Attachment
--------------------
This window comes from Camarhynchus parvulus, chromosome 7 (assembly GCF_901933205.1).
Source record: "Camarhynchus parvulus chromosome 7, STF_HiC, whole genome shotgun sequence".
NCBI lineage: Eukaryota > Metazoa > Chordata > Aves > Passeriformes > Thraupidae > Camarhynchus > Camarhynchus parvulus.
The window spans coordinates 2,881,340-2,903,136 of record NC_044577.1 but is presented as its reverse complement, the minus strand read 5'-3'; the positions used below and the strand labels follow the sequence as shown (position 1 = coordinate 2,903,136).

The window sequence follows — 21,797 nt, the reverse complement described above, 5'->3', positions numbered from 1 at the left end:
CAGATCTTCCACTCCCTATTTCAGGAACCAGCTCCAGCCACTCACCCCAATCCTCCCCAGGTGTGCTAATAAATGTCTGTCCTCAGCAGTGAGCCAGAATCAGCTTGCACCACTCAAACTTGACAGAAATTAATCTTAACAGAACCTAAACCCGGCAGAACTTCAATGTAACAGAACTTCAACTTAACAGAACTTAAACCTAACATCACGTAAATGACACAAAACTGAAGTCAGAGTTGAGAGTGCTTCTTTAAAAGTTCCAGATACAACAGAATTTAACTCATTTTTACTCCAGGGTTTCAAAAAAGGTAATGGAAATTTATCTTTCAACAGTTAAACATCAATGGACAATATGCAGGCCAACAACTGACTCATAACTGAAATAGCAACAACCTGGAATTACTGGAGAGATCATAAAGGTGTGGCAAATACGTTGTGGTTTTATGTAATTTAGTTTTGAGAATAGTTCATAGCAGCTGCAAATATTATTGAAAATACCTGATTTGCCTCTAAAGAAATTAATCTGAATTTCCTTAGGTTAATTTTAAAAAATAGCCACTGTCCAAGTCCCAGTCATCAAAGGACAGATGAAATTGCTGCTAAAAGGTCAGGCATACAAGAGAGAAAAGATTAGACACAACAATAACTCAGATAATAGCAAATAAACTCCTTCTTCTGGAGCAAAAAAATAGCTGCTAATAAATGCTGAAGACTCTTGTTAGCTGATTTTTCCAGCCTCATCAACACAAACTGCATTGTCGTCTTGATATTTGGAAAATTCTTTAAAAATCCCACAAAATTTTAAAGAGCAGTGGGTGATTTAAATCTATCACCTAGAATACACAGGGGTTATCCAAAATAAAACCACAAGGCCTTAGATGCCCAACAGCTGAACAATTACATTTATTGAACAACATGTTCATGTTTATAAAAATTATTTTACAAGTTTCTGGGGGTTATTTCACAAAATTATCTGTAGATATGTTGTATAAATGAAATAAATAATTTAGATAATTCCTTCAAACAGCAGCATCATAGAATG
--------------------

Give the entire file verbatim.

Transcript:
This window comes from Camarhynchus parvulus, chromosome 7 (assembly GCF_901933205.1).
Source record: "Camarhynchus parvulus chromosome 7, STF_HiC, whole genome shotgun sequence".
NCBI lineage: Eukaryota > Metazoa > Chordata > Aves > Passeriformes > Thraupidae > Camarhynchus > Camarhynchus parvulus.
The window spans coordinates 2,881,340-2,903,136 of record NC_044577.1 but is presented as its reverse complement, the minus strand read 5'-3'; the positions used below and the strand labels follow the sequence as shown (position 1 = coordinate 2,903,136).

The window sequence follows — 21,797 nt, the reverse complement described above, 5'->3', positions numbered from 1 at the left end:
CAGATCTTCCACTCCCTATTTCAGGAACCAGCTCCAGCCACTCACCCCAATCCTCCCCAGGTGTGCTAATAAATGTCTGTCCTCAGCAGTGAGCCAGAATCAGCTTGCACCACTCAAACTTGACAGAAATTAATCTTAACAGAACCTAAACCCGGCAGAACTTCAATGTAACAGAACTTCAACTTAACAGAACTTAAACCTAACATCACGTAAATGACACAAAACTGAAGTCAGAGTTGAGAGTGCTTCTTTAAAAGTTCCAGATACAACAGAATTTAACTCATTTTTACTCCAGGGTTTCAAAAAAGGTAATGGAAATTTATCTTTCAACAGTTAAACATCAATGGACAATATGCAGGCCAACAACTGACTCATAACTGAAATAGCAACAACCTGGAATTACTGGAGAGATCATAAAGGTGTGGCAAATACGTTGTGGTTTTATGTAATTTAGTTTTGAGAATAGTTCATAGCAGCTGCAAATATTATTGAAAATACCTGATTTGCCTCTAAAGAAATTAATCTGAATTTCCTTAGGTTAATTTTAAAAAATAGCCACTGTCCAAGTCCCAGTCATCAAAGGACAGATGAAATTGCTGCTAAAAGGTCAGGCATACAAGAGAGAAAAGATTAGACACAACAATAACTCAGATAATAGCAAATAAACTCCTTCTTCTGGAGCAAAAAAATAGCTGCTAATAAATGCTGAAGACTCTTGTTAGCTGATTTTTCCAGCCTCATCAACACAAACTGCATTGTCGTCTTGATATTTGGAAAATTCTTTAAAAATCCCACAAAATTTTAAAGAGCAGTGGGTGATTTAAATCTATCACCTAGAATACACAGGGGTTATCCAAAATAAAACCACAAGGCCTTAGATGCCCAACAGCTGAACAATTACATTTATTGAACAACATGTTCATGTTTATAAAAATTATTTTACAAGTTTCTGGGGGTTATTTCACAAAATTATCTGTAGATATGTTGTATAAATGAAATAAATAATTTAGATAATTCCTTCAAACAGCAGCATCATAGAATG